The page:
Published: October 8th 2008September 28th 2008
A good tour guide will instruct you on the correct pronunciation of the language. So here we are, in Athens, practicing "Kalimera!", meaning "good morning" in Greek. It is not pronounced "Calamari!" You always want to try to fit in when in another country, but saying "Squid!" first thing in the morning may give you away.
One trip to Greece is not enough to see what this country has to offer. We thought of taking a beach vacation, but decided to see the ancient sites, and are still in awe of what we were able to see in such a short time!
Keith has been reading the myths of the greek gods to try to put the temples and sights into perspective, but it is such a soap opera of relationships!
We are going to be traveling around visiting the ancient archeological ruins, so this is the first of several entries I'll write. The plan is to leave the city of Athens and travel in the mountains up to Delphi, and then cross over to the Pelopennese Mountain villages. See Olympia, a few coastal towns, and finally over to the island of Hydra.
Some of our favorite moments
full moon in September
this was taken from the Areopagus, the rocky hill next to the Acropolis. Paul preached from here during the Roman era
- Sitting in view of the Acropolis and realizing the impact of this ancient society on our modern world. Democracy, western philosophy, literature, political science, needless to say - this is an inspirational place! To see the Parthenon, such a recognizable sight, for the first time, is a moment that we hope will stay with us long after we have returned from living abroad.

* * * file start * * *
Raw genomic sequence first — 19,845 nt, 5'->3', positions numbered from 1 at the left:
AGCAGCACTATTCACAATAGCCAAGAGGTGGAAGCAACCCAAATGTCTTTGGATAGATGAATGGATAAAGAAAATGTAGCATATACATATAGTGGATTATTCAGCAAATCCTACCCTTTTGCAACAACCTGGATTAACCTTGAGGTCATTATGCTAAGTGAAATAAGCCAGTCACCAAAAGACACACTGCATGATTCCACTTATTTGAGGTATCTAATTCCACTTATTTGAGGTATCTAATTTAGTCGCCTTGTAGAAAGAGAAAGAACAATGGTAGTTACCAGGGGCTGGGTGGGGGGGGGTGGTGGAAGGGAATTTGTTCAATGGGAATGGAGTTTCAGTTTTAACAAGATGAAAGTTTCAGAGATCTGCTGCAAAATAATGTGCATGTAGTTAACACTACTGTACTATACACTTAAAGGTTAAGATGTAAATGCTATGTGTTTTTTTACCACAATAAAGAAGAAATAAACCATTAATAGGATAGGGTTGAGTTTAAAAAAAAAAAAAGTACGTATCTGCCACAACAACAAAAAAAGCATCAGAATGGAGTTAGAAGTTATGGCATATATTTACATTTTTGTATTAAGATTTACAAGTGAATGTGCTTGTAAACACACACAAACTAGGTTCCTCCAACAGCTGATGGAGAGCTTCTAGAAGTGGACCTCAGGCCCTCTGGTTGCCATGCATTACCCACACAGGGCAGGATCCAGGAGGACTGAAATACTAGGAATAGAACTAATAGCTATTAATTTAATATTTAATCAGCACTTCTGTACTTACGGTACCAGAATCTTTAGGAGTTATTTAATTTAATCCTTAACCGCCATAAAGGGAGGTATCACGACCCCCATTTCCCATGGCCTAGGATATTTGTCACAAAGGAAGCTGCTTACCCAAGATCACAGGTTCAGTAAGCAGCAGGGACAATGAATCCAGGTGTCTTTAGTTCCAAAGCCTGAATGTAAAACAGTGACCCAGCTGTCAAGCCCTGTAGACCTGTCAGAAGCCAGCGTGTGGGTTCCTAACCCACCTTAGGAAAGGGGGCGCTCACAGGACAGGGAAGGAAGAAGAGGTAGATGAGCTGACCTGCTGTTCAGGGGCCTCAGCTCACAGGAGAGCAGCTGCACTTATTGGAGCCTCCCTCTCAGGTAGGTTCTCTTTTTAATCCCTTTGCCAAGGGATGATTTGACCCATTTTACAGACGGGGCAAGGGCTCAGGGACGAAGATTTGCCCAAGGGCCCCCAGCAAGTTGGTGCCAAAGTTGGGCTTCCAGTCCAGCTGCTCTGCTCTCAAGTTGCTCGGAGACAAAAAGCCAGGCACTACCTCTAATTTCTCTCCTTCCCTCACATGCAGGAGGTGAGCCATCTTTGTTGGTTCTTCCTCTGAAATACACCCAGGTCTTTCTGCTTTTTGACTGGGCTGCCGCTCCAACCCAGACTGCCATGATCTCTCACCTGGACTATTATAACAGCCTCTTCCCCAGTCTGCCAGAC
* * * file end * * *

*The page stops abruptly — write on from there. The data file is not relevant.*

-The dogs and cats that roam. There are said to be thousands of "strays". Before the Olympics in 2004, the city supposedly rounded all dogs up to be vaccinated and neutered. Then returned them to their old neighborhoods after the games were over. The ones we saw near our hotel and near the Acropolis were very content and well fed. A lot of fat dogs! They wear collars, and are usually found napping near water and food bowls.
-And the "evil eye"! There is the ancient superstition throughout the Mediterranean that we all have the negative power with in us. Therefore, staring at someone, like a baby, or something as in a new car, is a channel for the "evil", or envy. Blue is the protective color, so many people will wear an
amulet or charm, to avoid the ill effects of the evil. Those with blue eyes are said to be immune, and may indeed cast the "spell".
Keith has blue eyes and therefore, cannot be jinxed. Although a strange uncharacteristic situation did occur. He is usually reserved, and doesn't bring alot of attention to himself. But there was a moment during this trip where he really got caught up in the Greek way of enjoying life. I usually have a camera with me, but darned if I didn't for this shot. Fortunately, our travel-mates have shared this priceless image with us, in order for me to have proof. One night at supper, Keith and a few others, volunteered to participate in Greek dancing! "Push-ups with alcohol" as one of our friends put it! To any of you who know my husband, this was one of those moments to remember! Greek, or otherwise! Thanks to Staci, Randy and David for "volunteering" with him! Opa!!
There are more photos below